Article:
TITLE: We Heard Singing
By Jody Day
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We Heard Singing
My father is Chief Jailer at the prison in Philippi. I have been his apprentice for a year now. I will work as a guard for the rest of my life; it is expected of me. I love and respect my father but I wonder what he would say if he knew that until last night, I felt as lost and empty as these pitiful prisoners.
I have no problem with the fate of murderers and thieves, but some cases are hard to take. A young man was thrown into our jail who was slave to a master very well known in Philippi for his cruelty. He had been caught stealing food from his master’s house. He explained that his wife was nursing a new baby and needed the extra food. The master beat him to a pulp. His face was pulverized, hardly recognizable. I’m afraid the beating left him blind and crippled. The young man begged for mercy and this seemed to anger the master even further. He took a dagger and sliced the slave’s tongue in several places. The last thing the poor man heard in the sunlight were the cries of his wife as the master sold her away. I don’t know what happened to the baby.
The slave seemed bent on doing himself in. His body crumpled into a shudder of pain and anguish, he crouched to the corner of his cell and beat his head against the stone wall over and over again.
We received two more prisoners that night. Paul and Silas were arrested. They had angered the merchants of Philippi. The magistrates ordered my father to guard them personally. After several hours I begged my father to sleep. He gladly accepted my offer to relieve him, but he insisted on staying near the prisoners. He had shackled them in stocks in the inner cell of the prison.
“How priceless is your unfailing love! Both high and low among men find refuge in the
shadow of your wings,” they began to sing softly. They repeated that phrase over and over. Blood caked on their mouths, yet they were singing. The poor slave stopped whimpering and beating his head against the wall. Paul and Silas began singing another song about redemption, healing and forgiveness. The slave began shifting his mangled body away from the dark corner and into the light. He turned his damaged ears toward the singing. He was quiet and his breathing became steady. I thought the commotion was over for the night, but again I was wrong.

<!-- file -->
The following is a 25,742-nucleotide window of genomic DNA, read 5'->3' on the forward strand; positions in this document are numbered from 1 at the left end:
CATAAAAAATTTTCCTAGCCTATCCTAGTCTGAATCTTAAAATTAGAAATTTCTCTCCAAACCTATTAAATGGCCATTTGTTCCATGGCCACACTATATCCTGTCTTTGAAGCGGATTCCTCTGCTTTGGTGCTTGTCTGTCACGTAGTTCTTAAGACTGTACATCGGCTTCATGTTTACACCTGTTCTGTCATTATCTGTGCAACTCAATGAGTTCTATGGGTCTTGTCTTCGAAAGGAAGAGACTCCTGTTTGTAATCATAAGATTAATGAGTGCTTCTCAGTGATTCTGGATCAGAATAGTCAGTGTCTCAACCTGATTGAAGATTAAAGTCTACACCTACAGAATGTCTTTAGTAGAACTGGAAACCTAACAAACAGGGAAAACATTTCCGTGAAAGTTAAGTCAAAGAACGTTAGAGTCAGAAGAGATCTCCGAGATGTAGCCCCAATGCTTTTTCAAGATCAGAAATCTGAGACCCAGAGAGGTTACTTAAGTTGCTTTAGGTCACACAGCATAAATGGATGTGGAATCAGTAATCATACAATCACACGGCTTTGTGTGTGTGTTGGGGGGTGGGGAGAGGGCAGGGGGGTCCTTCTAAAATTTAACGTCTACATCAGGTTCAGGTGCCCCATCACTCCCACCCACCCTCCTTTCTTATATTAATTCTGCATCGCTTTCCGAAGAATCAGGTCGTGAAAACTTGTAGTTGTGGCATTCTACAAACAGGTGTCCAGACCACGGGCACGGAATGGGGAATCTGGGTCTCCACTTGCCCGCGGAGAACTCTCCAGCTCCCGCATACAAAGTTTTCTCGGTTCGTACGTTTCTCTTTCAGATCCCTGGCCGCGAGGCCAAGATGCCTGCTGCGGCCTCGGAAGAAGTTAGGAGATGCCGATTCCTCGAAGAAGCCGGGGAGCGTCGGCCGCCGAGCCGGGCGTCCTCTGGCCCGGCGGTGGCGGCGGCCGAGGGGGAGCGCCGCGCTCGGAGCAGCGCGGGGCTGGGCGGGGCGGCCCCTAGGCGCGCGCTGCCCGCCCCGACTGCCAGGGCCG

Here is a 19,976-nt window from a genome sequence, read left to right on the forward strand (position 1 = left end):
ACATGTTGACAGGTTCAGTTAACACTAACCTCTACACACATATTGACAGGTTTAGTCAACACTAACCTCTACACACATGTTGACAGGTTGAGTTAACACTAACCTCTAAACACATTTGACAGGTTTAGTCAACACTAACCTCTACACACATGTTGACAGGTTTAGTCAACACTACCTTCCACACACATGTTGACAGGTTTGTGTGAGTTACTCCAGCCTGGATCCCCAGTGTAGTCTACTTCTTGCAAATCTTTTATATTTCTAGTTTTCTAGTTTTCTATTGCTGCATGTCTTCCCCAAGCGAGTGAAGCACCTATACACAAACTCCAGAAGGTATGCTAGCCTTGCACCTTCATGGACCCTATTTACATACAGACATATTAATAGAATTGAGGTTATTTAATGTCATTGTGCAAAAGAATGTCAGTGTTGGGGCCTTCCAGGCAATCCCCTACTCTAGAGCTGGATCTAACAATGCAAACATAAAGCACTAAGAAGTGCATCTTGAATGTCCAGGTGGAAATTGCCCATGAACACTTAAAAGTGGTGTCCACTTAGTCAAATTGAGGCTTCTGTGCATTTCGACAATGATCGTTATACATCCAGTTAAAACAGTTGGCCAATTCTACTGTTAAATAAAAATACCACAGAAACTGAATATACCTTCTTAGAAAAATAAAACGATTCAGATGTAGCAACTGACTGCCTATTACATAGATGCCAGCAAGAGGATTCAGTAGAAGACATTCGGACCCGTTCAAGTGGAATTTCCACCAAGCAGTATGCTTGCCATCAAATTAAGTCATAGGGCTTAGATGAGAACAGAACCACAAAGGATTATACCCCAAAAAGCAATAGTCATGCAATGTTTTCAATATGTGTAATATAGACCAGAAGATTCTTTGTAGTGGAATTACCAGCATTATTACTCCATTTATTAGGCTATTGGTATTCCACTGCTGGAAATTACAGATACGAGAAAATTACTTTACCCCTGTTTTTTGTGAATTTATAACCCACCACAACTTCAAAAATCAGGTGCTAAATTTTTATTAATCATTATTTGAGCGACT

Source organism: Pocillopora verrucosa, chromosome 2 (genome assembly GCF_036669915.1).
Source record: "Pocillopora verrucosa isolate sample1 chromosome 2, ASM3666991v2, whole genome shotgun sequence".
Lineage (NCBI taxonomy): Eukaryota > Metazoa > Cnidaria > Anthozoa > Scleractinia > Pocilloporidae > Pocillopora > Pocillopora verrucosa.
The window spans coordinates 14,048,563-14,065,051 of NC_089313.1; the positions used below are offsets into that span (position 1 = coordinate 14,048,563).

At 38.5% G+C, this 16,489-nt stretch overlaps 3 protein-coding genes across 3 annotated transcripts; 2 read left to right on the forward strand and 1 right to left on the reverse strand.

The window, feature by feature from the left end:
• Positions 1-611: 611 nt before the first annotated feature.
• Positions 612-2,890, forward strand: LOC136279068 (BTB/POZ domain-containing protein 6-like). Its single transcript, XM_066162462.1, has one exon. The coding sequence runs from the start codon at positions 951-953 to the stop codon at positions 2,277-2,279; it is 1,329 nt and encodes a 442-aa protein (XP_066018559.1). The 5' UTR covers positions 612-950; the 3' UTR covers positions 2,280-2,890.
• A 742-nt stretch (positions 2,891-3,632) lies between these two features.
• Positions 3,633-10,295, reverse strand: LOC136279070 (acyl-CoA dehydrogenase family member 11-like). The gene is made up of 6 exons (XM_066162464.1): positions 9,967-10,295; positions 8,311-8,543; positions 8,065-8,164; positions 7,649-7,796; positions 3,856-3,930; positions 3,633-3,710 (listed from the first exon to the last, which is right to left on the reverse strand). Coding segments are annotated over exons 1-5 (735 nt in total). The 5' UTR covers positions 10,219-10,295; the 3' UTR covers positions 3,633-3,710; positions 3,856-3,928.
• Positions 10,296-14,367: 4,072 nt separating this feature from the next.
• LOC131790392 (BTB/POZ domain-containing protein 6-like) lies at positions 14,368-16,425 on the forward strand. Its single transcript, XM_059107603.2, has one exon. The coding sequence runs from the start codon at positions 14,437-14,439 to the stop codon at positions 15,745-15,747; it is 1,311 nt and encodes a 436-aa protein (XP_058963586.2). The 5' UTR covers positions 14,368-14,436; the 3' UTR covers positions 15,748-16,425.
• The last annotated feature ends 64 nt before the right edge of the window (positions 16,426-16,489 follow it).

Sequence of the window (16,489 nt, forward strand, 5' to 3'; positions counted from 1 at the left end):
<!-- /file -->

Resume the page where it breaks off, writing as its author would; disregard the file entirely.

Suddenly an earthquake violently shook the prison. The shackles, chains and stocks fell away from every prisoner and every locked door flew open. My father awoke and was shocked at what he saw. How would we restrain them all? He drew his sword and moved to fall on it.
“Stop! Don’t harm yourself, we are all here,” Paul shouted. My father fell before Paul and Silas. “What must I do to be saved?” he cried.
“Believe on the Lord Jesus Christ and you shall be saved.” I knelt with my father and confessed faith in Jesus Christ. We took them both home, dressed their wounds and gave them something to eat. Our whole family believed and was baptized. Paul and Silas prepared to leave town but first stopped by the prison.
“We must leave now, my brother,” Paul said to the slave. “Our friend Lydia has sent you some food and clothes and some bandages as well. The jailer here will dress your wounds.”
The slave put his hand through the food opening on the cell door. He flailed and reached, trying to touch his new friends.
“Open the door, Cedus,” my father said. I unlocked the cell door and pushed it open. The poor slave fell to the ground before me. Paul bent and lovingly grasped the arms of the slave and pulled him to his feet. Silas put his arm around the wretched one’s shoulders. The filth and stench in the cell were overpowering, but Paul and Silas didn’t seem to notice. They embraced him and kissed his head. They put their hands on his wounds and prayed for his healing. The slave cried and would not let them go. They began to sing again. They sang into his mangled ears until he was quiet. My father began to dress his wounds.
I am leaving with Paul and Silas today. My father has given his blessing. I don’t know where this new life will take me, but I must follow after Christ. The emptiness is gone. The poor slave seems filled with hope as well. There is hope for both of us now. We heard singing.
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